What's new with laser fusion?
Though there have been a host of fusion-related breakthroughs in the past few years, bringing the technology to the masses remains the biggest hurdle. (Image: Pixabay/Pexels)
The push to commercialise fusion energy is stronger than ever. Since December 2022, when scientists made a breakthrough by achieving fusion ignition using lasers at the National Ignition Facility at Lawrence Livermore National Laboratory, it seems that fusion is the word on everyone’s mind.
Companies such as Blue Laser Fusion (BLF), for instance, are being funded to keep up the effort. The firm recently raised $25 million in seed funding to develop a prototype fusion reactor that it says could achieve the world’s first fusion for energy generation for power grids.
BLF says its laser technology enables a Mega Joule pulse energy laser with a fast repetition rate to achieve commercial fusion and plans to complete its first prototype in 2025, before demonstrating a commercial-ready fusion reactor by 2030.
Meanwhile, reserachers at the University of Rochester’s Laboratory for Laser Energetics (LLE) are working on an alternative laser-based method for mass-producing ‘affordable’ fusion energy. The method – called dynamic shell formation – is cheaper and easier to conduct than ‘conventional’ approaches, the team says.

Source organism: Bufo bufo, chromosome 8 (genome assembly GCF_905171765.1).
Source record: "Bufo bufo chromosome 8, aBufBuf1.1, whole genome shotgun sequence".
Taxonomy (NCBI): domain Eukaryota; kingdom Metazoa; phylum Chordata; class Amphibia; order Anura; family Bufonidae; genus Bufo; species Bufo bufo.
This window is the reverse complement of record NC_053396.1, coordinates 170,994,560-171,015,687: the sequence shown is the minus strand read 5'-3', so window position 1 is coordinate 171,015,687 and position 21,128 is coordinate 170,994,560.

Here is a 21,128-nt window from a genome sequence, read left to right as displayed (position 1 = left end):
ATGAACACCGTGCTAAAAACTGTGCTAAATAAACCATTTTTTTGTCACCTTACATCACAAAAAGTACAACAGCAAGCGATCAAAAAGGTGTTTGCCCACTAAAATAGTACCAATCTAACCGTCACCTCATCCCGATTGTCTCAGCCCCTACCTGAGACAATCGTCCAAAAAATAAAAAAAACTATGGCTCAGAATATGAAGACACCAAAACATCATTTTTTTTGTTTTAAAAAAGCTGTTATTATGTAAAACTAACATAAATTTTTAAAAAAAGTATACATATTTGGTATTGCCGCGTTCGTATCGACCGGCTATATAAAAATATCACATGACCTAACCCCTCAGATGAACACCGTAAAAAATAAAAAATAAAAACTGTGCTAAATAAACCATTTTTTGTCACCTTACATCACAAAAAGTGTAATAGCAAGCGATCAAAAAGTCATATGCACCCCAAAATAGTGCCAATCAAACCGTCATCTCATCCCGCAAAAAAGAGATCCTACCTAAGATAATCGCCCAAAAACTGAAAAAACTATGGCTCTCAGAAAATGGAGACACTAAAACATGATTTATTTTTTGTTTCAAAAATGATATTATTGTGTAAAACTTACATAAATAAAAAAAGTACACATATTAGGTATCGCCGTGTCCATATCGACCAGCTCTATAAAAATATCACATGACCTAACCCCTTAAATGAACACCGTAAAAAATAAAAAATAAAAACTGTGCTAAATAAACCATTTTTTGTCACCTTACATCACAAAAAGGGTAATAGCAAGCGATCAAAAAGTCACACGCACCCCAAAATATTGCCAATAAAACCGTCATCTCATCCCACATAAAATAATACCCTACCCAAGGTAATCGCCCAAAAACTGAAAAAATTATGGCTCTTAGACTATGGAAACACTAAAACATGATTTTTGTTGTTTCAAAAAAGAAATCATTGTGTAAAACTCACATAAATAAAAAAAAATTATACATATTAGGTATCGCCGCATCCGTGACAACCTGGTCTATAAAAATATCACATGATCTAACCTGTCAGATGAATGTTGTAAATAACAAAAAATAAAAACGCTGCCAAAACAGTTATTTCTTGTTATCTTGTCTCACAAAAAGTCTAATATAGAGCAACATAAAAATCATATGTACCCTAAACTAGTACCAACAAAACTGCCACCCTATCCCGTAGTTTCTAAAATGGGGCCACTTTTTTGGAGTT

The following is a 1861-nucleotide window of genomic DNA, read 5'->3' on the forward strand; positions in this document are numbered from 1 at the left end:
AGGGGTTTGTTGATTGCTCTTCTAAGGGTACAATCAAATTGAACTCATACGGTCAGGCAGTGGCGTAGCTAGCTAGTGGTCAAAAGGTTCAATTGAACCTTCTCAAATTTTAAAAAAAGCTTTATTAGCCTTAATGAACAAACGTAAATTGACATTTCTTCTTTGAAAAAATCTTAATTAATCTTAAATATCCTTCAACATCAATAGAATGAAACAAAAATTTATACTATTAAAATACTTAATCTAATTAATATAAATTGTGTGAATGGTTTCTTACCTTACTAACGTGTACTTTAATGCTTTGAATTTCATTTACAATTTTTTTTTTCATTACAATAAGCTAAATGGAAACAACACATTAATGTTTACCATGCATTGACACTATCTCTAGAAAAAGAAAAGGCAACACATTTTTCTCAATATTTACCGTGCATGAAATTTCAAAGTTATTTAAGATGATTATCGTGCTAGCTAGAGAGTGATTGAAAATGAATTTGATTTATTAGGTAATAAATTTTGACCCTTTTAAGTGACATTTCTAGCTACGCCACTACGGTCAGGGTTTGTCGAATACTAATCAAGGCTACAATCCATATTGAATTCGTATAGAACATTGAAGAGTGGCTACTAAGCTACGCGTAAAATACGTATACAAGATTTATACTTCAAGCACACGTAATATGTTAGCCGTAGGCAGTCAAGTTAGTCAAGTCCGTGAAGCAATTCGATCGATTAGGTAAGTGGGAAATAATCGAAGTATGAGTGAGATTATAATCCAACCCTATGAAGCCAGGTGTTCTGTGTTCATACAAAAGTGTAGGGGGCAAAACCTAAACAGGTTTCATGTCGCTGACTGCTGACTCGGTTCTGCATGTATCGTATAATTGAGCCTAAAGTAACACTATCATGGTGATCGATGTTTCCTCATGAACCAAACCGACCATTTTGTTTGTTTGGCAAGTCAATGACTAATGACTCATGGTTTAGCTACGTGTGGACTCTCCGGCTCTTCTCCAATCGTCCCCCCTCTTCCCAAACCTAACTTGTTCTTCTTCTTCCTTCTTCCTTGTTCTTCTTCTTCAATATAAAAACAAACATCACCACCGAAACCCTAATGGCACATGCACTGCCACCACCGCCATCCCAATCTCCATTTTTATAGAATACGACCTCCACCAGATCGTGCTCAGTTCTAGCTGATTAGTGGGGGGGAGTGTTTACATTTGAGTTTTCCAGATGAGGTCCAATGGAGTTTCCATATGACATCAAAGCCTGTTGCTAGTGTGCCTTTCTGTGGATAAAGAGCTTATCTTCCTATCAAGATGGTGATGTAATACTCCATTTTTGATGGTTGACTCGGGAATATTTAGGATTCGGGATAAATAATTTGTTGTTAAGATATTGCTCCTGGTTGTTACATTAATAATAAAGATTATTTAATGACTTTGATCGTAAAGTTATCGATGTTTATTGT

And at the Accelerator Technology & Applied Physics (ATAP) Division at Berkeley Lab, researchers have developed a new technique for producing ultrafast laser pulses which could hold promise for advancing high-energy physics and lead to discoveries in fusion research.
The technique, developed by a team from the Accelerator Technology & Applied Physics (ATAP) Division at Berkeley Lab, involves spectrally combining laser pulses operating at adjacent wavelength ranges to achieve an ultra-broad spectrum able to support very short pulses at tens of femtoseconds (fs).
The technique is intended for laser-plasma accelerators (LPAs), which pass laser pulses through plasma to accelerate charged particles up to a thousand times faster than current technologies, the team says.
The appeal of LPAs is that they're less expensive to build and operate than conventional accelerators. Again – the focus here is on affordability and commercialisation. Though there have been a host of fusion-related breakthroughs in the past few years, bringing the technology to the masses remains the biggest hurdle for scientists. For now.
As Professor Constantin Haefner, director of the Fraunhofer Institute for Laser Technology (ILT) said ahead of the Laser World of Photonics trade fair in June 2023: “Fusion could be the ultimate energy source of the future. The stakes are high, the risks are high too, but the return on investment could be huge. It’s an exciting time for the industry.”